Avocado was not only used in the ancient Mexican cuisine, as you might have guessed, the whole fruit was used. The oil from the pit was used to treat rashes, the leaves of the tree to wash their clothes, and you know how if you poke the pit it turns pink? Well, that was used for pigment! Nowadays, we use the inside of the husk to exfoliate our faces, the pulp to make great hair or face masks, and the pit to massage cellulite away! If you’ve seen avocados in the market in the united states or Canada you may cringe at how we can use it for masks, but it’s because we get it for so much cheaper.

Let’s fast forward to the 50’s, when hass avocados where in full bloom and planted through Mexico in commercial fields. Before that all production was small and local, and after that they started growing in the united states.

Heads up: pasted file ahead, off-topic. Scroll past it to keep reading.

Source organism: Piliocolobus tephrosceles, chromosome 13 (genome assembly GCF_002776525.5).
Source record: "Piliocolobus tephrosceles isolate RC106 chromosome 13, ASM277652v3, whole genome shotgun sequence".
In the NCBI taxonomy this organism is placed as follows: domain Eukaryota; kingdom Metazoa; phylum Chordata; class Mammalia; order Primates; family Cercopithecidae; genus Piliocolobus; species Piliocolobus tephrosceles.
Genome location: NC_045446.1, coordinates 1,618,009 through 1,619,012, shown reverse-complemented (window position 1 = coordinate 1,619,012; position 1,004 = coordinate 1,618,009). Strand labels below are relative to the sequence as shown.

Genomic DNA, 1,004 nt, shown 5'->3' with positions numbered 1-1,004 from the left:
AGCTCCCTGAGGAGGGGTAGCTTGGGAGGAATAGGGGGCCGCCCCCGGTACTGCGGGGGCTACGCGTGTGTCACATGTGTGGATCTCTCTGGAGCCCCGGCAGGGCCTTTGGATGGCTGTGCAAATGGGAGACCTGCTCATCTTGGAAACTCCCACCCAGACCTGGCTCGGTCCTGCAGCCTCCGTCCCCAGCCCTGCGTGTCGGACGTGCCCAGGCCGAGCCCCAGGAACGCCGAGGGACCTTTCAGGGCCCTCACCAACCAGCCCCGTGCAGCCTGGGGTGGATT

Avocados grow on the tree, but they are actually matured once they are cut! It can take from a couple of days to a couple of weeks for the avocado to completely mature at room temperature, and once mature they can last up to seven days in refrigeration. But if rozen, the pulp can burst while defrosting and it’s no good anymore.